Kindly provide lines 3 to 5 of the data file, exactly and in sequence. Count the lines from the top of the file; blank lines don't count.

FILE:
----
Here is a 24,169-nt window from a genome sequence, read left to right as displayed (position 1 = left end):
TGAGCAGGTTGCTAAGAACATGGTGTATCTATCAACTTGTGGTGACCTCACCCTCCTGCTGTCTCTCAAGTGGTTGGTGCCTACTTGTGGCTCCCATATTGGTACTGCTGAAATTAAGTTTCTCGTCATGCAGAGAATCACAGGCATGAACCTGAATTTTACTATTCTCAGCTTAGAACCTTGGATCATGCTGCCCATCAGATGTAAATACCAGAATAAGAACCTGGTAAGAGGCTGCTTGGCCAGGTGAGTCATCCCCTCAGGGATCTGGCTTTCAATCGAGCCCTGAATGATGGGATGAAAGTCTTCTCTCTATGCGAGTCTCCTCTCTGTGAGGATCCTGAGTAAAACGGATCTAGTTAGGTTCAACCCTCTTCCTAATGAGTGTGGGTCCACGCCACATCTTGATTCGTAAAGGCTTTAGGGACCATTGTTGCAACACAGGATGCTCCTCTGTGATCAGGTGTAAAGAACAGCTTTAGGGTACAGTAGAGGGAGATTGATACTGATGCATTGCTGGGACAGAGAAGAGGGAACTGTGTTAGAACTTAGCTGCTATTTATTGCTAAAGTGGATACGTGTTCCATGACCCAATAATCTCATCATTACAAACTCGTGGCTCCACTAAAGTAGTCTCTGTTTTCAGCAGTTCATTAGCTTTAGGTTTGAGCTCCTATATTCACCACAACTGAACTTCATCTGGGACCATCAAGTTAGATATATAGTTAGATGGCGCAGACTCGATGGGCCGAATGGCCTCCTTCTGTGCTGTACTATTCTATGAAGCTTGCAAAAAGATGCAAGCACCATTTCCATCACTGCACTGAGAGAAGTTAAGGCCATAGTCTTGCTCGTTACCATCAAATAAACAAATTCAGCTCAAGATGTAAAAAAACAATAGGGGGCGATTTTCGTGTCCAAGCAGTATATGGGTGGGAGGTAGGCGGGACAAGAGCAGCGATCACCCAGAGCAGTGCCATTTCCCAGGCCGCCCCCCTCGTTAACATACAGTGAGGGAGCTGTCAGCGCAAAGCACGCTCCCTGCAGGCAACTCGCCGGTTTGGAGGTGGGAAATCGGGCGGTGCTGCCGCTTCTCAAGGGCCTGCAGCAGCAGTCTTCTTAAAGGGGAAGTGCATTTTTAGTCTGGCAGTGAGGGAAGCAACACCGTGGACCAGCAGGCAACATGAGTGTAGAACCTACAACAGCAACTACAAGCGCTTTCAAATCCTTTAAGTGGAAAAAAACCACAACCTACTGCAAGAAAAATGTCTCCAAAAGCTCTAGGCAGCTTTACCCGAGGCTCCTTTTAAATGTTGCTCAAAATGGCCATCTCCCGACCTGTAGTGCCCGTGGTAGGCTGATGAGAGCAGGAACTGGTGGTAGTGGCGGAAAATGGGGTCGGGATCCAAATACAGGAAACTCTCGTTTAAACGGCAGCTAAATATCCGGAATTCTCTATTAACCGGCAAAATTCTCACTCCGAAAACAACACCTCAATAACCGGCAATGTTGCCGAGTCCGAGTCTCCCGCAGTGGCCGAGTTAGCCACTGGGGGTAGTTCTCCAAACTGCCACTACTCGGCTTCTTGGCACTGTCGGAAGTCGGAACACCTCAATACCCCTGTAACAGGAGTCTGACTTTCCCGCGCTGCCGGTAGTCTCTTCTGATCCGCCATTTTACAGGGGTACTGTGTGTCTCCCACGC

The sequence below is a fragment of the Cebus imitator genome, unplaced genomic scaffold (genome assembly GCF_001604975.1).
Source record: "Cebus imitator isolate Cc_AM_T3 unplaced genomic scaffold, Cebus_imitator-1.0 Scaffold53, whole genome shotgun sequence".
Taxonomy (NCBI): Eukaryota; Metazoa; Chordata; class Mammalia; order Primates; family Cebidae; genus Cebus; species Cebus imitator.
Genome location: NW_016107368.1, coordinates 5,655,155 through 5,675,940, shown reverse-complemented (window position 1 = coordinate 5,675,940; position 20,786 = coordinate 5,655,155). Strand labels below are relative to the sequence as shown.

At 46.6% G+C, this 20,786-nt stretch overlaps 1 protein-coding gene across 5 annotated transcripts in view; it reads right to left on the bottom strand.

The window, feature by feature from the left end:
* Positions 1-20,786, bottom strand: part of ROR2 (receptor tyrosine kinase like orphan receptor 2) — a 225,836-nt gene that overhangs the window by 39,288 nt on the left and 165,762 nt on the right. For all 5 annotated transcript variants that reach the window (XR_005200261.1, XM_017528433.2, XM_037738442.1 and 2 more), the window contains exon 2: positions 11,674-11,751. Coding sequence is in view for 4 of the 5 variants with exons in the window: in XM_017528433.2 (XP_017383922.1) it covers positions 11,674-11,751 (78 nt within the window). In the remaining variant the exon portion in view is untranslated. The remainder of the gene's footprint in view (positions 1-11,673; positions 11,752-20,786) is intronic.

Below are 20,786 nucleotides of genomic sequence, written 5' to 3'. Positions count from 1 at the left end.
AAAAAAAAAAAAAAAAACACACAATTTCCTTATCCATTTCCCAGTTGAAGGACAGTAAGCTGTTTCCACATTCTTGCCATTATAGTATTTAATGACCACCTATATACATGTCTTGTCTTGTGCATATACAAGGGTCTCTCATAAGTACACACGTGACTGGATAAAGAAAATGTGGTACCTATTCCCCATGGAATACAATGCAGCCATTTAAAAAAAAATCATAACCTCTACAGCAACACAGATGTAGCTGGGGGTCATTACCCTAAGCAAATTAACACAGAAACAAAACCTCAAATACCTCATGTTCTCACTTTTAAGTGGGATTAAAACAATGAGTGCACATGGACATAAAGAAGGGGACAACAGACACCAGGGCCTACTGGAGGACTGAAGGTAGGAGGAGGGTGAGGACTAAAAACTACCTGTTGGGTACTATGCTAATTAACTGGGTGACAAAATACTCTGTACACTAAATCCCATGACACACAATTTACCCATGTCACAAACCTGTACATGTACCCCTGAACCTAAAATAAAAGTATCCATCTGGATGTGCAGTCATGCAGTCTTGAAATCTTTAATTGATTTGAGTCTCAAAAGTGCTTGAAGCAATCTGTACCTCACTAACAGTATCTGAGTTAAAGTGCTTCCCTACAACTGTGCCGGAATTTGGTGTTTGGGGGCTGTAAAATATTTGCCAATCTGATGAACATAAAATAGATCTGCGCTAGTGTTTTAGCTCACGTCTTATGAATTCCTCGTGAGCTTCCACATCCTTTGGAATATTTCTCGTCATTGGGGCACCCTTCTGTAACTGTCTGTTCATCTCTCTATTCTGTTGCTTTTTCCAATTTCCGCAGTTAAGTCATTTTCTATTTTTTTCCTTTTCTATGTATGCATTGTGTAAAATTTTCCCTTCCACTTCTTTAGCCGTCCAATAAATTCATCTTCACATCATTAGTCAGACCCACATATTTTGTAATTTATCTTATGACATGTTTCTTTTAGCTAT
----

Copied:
The sequence below is a fragment of the Cebus imitator genome, unplaced genomic scaffold (genome assembly GCF_001604975.1).
Source record: "Cebus imitator isolate Cc_AM_T3 unplaced genomic scaffold, Cebus_imitator-1.0 Scaffold53, whole genome shotgun sequence".
Taxonomy (NCBI): Eukaryota; Metazoa; Chordata; class Mammalia; order Primates; family Cebidae; genus Cebus; species Cebus imitator.